Jeff: Thank you sir. Tell us a little bit about your firm, where you guys are, and who you help.

T.J.: Our firm is located here in Oklahoma City, Oklahoma, hence the name BVFF. We deal strictly with business valuations and financial forensics. The valuations that we do are either for transactions, whether that be from a buyer to a seller, or an estate and gift tax where maybe there is some gifting of shares of a business to son or daughter, or to a sibling. We also do some litigation-type valuation for small, closely held businesses as well.


Jeff: Really, a variety of services here and really would you say that your company kind of exists for use throughout the entire life cycle of a business regardless of really the need for someone to give you a call?

T.J.: Absolutely. We do valuations from start-up companies. In fact I'm in the process right now, just prior to this podcast met with a company that is a start-up and just came across venture capital money. And so we had to do the valuation because of some transaction issues, good issues, not bad issues, and so that's an example of even from the startup. And then also when just after that, I met with a client or just before that met with a client who is giving all of the shares to his two kids. And so there's a prime example of our valuations are from the get-go of the company all the way to maybe the conclusion of the current owners or the founders of the company who are then gifting it to someone else, or deciding to sell that business. So yeah, throughout the businesses is a perfect example.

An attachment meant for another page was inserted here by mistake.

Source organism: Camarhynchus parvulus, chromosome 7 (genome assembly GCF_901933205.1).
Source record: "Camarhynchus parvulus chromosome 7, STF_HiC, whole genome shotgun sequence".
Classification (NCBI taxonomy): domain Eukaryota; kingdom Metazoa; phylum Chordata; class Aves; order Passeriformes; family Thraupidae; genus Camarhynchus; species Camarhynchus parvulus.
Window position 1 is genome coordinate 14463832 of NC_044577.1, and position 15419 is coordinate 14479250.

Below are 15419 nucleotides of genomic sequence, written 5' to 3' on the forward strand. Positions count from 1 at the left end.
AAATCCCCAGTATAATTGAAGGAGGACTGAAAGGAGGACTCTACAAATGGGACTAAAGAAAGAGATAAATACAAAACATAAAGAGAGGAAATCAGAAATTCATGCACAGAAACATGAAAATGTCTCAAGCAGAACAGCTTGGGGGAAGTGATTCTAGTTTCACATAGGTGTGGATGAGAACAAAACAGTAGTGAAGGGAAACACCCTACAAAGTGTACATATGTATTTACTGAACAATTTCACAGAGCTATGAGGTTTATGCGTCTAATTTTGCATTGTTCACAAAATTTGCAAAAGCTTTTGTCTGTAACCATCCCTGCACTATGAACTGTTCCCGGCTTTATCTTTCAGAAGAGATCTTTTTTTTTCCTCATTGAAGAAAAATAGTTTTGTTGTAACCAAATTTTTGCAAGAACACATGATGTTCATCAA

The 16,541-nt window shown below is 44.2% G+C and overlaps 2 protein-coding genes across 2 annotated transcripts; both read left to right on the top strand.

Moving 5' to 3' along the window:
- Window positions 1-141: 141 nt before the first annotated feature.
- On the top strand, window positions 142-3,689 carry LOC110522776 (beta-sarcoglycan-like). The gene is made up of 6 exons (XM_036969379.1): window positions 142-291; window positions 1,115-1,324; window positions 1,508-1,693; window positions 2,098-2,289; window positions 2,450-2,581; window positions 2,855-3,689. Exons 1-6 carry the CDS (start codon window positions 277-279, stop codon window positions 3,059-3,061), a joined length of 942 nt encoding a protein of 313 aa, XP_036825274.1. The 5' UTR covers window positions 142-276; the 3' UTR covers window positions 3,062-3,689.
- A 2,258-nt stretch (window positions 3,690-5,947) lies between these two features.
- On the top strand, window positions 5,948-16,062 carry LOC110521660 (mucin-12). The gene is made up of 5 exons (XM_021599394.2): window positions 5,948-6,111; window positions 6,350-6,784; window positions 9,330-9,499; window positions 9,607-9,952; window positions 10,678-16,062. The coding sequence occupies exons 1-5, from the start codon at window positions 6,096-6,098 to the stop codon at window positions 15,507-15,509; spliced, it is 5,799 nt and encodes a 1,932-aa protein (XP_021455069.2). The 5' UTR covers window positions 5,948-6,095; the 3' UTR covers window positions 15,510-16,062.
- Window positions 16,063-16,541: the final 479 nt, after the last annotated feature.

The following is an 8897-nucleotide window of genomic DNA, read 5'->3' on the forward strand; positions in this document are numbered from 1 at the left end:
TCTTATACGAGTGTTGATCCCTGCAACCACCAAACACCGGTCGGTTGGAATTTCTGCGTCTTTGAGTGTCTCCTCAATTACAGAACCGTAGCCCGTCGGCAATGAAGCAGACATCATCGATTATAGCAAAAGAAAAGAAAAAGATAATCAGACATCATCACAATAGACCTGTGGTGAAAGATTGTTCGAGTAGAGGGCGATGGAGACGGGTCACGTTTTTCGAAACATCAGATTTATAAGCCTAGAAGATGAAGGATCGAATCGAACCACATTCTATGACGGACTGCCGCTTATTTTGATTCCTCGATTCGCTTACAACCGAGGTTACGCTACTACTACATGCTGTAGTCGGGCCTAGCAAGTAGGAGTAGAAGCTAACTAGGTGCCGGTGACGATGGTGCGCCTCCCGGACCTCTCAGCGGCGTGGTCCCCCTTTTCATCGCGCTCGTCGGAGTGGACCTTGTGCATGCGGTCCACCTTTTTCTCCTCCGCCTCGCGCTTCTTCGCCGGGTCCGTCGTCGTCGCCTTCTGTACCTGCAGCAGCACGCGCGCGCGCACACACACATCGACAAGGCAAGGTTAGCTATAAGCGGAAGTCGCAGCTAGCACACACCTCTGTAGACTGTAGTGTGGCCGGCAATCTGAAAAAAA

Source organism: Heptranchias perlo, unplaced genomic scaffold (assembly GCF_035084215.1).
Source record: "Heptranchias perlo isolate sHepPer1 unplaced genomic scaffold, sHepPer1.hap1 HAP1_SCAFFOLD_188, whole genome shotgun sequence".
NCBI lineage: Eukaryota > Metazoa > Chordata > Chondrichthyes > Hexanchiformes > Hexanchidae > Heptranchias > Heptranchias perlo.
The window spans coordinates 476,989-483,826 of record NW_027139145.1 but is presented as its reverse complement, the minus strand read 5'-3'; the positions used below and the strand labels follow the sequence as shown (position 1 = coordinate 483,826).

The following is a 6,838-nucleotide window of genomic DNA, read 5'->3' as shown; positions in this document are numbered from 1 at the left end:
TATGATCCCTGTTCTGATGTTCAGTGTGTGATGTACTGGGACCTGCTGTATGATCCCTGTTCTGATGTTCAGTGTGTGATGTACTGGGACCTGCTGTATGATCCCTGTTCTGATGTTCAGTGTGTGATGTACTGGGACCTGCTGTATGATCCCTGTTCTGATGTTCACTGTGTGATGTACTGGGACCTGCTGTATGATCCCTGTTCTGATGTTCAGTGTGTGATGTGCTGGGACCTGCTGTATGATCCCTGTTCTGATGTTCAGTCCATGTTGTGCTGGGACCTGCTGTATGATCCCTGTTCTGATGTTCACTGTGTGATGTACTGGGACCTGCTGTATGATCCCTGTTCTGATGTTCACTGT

And so there's a prime example of our valuations are from the get-go of the company all the way to maybe the conclusion of the current owners or the founders of the company who are then gifting it to someone else, or deciding to sell that business.

Jeff: Very, very good, I'm glad we were able to bring that up because it really is important to see that a valuation analyst is there not just in the beginning or not just in the middle. Maybe you're considering, you're preparing your business for sale but it can be there for a number of different reasons and purposes. You mentioned financial forensics. I want to camp out on this for just a moment. That's a clinical term but is one that is come into vogue and has become more popular to hear it thrown around in the industry over the last five to 10 years. Financial forensics, exactly what does that mean to a business owner and why would you be called in to provide forensics, if you would?

T.J.: Most financial forensic issues deal with litigations. If you're not in litigation you're most likely not going to have a use for financial forensics. However, there are instances outside of litigation that maybe someone can come in. A perfect example is we have a deal going right now where the owner believes that one of his employees might be embezzling money. And so in that sense prior to litigation and prior to going through the cost of hiring an attorney they contacted us and asked us to go through the books of the company to determine has this happened, if so how much so that we can maybe resolve this outside of litigation.